Saturday, January 6, 2018

The Barrier Island

The Atlantic Ocean coast of the United States from Hilton Head Island, SC southward almost until Fort Lauderdale, FL is bordered by narrow strips of land of diverse lengths and widths which are known as barrier islands. They are separated from the mainland by what are variously called sounds, rivers, inlets or even creeks. The barrier islands are really nothing more than sand dunes and are distinguished from the rock formations found more prominently further north. "They are subject to change during storms and other action (such are hurricanes) but absorb energy and protect the coastlines and create areas of protected waters where wetlands may flourish."

The barrier islands we've frequented are Hilton Head Island, Tybee Island, St. Simons Island, Jekyll Island, Amelia Island, St. Augustine Beach, Daytona Beach Shores and Jupiter Island. Though I prefer the smaller islands such as Jekyll Island (which we've bicycled around in about 1½ hours) they are all relatively small and uniformly quaint and intimate, each with its individual flavour.  On the Gulf Coast of Florida similar islands are Longboat Key (which we adore), Siesta Key, Sanibel Island and Marco Island for example. The island resorts are all connected to the mainland usually by one primary bridge only and it is not uncommon to see a road sign announcing there is no exit to the mainland.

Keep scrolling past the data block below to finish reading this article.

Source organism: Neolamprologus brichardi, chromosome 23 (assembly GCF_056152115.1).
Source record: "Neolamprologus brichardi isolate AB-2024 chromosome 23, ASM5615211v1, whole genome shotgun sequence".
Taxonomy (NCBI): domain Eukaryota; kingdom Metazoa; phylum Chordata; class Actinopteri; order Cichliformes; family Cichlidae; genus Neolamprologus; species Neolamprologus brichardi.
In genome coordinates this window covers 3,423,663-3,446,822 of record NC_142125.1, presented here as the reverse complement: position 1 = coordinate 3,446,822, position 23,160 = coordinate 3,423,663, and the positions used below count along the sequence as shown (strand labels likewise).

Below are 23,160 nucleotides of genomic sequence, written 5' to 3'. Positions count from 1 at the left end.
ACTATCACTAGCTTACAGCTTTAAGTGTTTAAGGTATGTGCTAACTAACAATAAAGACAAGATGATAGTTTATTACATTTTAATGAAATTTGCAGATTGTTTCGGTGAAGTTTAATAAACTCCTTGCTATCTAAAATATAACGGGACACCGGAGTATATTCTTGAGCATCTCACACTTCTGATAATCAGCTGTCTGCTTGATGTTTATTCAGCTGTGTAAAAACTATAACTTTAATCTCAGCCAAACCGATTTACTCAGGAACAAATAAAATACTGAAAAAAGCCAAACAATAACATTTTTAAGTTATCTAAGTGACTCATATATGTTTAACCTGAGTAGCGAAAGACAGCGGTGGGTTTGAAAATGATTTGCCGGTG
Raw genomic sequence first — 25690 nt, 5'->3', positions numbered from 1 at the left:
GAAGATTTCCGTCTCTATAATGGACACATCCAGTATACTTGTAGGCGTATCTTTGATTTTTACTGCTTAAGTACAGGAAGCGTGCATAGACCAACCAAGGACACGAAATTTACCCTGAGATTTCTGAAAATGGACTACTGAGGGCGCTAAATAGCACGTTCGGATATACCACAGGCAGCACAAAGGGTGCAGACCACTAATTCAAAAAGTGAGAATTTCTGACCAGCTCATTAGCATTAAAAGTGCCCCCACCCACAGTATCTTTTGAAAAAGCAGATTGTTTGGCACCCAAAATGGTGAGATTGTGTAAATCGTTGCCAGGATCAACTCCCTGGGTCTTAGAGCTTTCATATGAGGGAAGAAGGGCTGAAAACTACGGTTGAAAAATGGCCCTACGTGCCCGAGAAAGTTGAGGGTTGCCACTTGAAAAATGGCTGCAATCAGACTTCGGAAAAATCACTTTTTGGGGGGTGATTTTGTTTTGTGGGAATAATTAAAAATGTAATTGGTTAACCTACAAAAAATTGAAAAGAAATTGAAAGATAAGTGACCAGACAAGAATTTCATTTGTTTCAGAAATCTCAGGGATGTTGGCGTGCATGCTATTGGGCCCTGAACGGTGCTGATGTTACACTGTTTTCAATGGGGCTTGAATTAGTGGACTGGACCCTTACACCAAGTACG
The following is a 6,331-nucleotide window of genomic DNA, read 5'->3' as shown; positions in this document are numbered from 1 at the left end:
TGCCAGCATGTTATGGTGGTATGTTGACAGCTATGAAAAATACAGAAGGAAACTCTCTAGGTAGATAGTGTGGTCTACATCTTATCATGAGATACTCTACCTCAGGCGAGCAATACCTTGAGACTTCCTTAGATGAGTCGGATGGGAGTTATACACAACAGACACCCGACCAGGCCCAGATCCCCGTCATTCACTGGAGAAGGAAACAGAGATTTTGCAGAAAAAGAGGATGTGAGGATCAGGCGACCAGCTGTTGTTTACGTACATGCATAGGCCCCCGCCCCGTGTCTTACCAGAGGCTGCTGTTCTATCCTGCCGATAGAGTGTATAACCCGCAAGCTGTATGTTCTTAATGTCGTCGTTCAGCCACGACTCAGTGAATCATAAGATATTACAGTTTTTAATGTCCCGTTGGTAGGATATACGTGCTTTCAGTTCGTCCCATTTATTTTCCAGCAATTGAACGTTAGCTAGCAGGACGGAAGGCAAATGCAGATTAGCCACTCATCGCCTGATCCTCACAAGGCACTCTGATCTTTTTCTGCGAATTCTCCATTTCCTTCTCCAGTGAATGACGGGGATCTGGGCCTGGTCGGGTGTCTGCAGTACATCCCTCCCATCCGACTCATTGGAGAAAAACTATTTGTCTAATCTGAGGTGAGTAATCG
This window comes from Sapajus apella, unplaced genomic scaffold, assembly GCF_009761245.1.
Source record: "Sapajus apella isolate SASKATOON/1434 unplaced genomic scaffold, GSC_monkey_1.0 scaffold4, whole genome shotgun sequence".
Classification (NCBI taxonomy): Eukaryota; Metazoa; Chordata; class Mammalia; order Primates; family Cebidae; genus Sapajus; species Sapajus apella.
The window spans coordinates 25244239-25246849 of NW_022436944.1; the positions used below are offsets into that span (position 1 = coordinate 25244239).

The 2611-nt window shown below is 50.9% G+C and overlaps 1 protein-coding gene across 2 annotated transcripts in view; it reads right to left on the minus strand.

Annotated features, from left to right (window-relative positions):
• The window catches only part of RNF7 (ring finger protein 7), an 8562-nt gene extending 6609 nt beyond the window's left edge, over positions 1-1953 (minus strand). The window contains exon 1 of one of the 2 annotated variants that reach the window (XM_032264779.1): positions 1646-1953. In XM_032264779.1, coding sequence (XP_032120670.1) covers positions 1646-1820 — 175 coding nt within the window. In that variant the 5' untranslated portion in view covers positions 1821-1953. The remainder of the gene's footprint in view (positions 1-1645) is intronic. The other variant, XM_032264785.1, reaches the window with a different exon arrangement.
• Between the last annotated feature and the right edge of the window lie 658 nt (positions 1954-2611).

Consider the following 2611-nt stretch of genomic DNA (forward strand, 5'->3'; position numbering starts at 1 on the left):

Barrier islands provide a critical (and fragile) natural defense against wave action, swells, storm surges, and coastal storms. In the United States these unique geological features border the Gulf Coast of Texas, Louisiana, Mississippi, Alabama, and Florida, while on the Atlantic Coast they can be found from Florida northward to New York State. They can also be found along portions of Mexico’s Gulf and Caribbean coasts as well as around Cuba. While found around the globe, long barrier islands do not seem to be quite as prevalent outside of North America.

Part of the reason for our attraction to the barrier islands in addition to their small-scale size is their remoteness and associated exclusivity. I suspect that in the past it was the same two features which afforded their allure to what were notoriously the well-to-do from northeastern United States of America. I'm guessing that the isolation of the resorts lubricated convenient alliances with local constabulary to operate high-end drinking establishments during the Prohibition and possibly to conduct other nefarious activity. In those early days of discovery and development it is very likely that the only means of access was along a railway line. Most probably the rich would even have had their own coach in which to travel on the rail line.  Even today there are still nearby railways in use.  Only last night for example I delighted to hear the distant blare of a train horn as it passed Daytona Beach Shores headed southward.